Question:

Hi,

This may be a silly question, but I just want clarification on the difference between having a multitude of sins covered and hidden. What is the difference between “charity covering a multitude of sins” (I Peter 4:8) and “converting a sinner and having a multitude of sins hidden” (James 5:20).

Answer:

The King James Version was done by a team of translators, but they did not have an overall editing team. This resulted in the same Greek or Hebrew word being translated in different ways, depending on who was doing the translation. The Greek word kalupto means to cover or hide. It was translated as "hides" in James 5:20 and as "cover" in I Peter 4:8, but there is no difference in the meaning.  You will find that most modern translations use "cover" in both verses.

When we break God’s law, there should be a sense of embarrassment that we weakened and fell to Satan’s trap. Adam and Eve hid after sinning. "So he said, 'I heard Your voice in the garden, and I was afraid because I was naked; and I hid myself'" (Genesis 3:10). David also felt the shame of sin after his adultery with Bathsheba. He had trouble forgetting what he had done, even after being forgiven by God. "For I acknowledge my transgressions, and my sin is always before me" (Psalms 51:3). Paul was embarrassed about his behavior before he became a Christian and an apostle of Christ. "For I am the least of the apostles, who am not worthy to be called an apostle, because I persecuted the church of God" (I Corinthians 15:9).

The guilt and shame that comes from realizing we have sinned have a purpose. God uses them as a wake-up call that we need to change. "You make us a reproach to our neighbors, a scoffing and a derision to those around us. You make us a byword among the nations, a laughingstock among the peoples. All day long my dishonor is before me and my humiliation has overwhelmed me" (Psalms 44:13-15). But this is because God wants us to have the right attitude toward sin. "The sacrifices of God are a broken spirit; A broken and a contrite heart, O God, You will not despise" (Psalms 51:17).

Not only should our sins embarrass us, but we should feel embarrassment over the sins of others. Ezra expressed his shame regarding his nation's sins.

"But at the evening offering I arose from my humiliation, even with my garment and my robe torn, and I fell on my knees and stretched out my hands to the LORD my God; and I said, 'O my God, I am ashamed and embarrassed to lift up my face to You, my God, for our iniquities have risen above our heads and our guilt has grown even to the heavens.  Since the days of our fathers to this day we have been in great guilt, and on account of our iniquities we, our kings and our priests have been given into the hand of the kings of the lands, to the sword, to captivity and to plunder and to open shame, as it is this day.  But now for a brief moment grace has been shown from the LORD our God, to leave us an escaped remnant and to give us a peg in His holy place, that our God may enlighten our eyes and grant us a little reviving in our bondage.  For we are slaves; yet in our bondage our God has not forsaken us, but has extended lovingkindness to us in the sight of the kings of Persia, to give us reviving to raise up the house of our God, to restore its ruins and to give us a wall in Judah and Jerusalem. Now, our God, what shall we say after this? For we have forsaken Your commandments'" (Ezra 9:5-10).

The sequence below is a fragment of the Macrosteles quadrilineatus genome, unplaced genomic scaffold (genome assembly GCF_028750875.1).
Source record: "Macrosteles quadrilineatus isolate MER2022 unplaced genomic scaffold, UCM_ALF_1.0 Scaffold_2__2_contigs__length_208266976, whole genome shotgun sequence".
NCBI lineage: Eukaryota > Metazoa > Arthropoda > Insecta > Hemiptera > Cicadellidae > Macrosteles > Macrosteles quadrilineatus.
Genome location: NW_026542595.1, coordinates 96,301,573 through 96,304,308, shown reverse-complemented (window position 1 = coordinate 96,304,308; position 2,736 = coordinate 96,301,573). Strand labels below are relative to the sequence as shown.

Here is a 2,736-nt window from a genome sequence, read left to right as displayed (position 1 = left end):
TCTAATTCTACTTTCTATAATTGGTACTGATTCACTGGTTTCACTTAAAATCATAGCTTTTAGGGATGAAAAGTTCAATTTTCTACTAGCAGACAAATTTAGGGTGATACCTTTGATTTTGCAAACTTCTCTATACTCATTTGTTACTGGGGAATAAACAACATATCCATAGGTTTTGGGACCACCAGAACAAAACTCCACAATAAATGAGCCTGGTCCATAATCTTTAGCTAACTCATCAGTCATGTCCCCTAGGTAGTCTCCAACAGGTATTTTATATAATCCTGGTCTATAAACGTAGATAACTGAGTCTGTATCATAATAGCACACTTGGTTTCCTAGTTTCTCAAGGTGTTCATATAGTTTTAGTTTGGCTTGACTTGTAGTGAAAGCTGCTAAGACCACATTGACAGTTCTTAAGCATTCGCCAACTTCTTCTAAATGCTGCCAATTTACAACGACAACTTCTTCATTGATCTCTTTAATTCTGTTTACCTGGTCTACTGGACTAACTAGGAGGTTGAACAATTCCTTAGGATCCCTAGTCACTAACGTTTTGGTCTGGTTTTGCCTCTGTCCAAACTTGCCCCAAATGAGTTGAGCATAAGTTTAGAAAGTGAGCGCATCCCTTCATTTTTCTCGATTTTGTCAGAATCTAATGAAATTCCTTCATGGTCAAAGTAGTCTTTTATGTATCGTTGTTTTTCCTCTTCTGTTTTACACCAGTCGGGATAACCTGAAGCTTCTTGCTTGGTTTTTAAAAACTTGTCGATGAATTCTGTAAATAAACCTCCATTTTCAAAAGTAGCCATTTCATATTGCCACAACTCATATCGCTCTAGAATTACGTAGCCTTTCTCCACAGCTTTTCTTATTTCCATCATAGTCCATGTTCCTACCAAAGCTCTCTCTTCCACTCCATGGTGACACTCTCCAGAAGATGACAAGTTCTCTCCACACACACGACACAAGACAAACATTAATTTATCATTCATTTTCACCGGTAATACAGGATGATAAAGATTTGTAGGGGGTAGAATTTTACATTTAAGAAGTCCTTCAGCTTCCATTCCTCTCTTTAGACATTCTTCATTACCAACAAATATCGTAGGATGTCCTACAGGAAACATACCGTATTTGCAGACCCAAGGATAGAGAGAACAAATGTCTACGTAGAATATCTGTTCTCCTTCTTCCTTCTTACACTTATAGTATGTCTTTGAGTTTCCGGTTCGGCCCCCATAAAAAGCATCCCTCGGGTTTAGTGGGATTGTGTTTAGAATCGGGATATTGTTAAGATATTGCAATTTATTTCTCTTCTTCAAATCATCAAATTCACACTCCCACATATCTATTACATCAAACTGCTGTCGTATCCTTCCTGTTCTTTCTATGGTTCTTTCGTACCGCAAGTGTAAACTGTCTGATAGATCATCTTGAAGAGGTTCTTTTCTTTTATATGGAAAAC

Joseph thought that Mary had sinned, so out of his love for her, he planned to hide her shame by divorcing her quietly (Matthew 1:19-25). In contrast, when Ham discovered that his father was drunk, he tried to embarrass Noah further by telling his brothers (Genesis 9:20-27).

Sin ought to bother us. We don't want to become calloused to sin and no longer notice when we stray (I Timothy 4:2).  But the wicked are unaware of the embarrassment of sin (Zephaniah 3:5). Therefore, when a brother sins, whether against us, someone else, or only against God and he has received forgiveness, we should understand the shame and help them. "How blessed is he whose transgression is forgiven, whose sin is covered!" (Psalms 32:1). To "cover sin" is to put what happened out of our mind and to treat the person with the same respect that we gave him before he sinned. We are not protecting the sinner in his sins but the repentant sinner from the shame of his sin. We do not make a mockery of a brother’s weakness. We do not put a brother up for public ridicule. "My brethren, if any among you strays from the truth and one turns him back, let him know that he who turns a sinner from the error of his way will save his soul from death and will cover a multitude of sins" (James 5:19-20). It is a part of being sympathetic with our brethren. "Above all, keep fervent in your love for one another, because love covers a multitude of sins" (I Peter 4:8).

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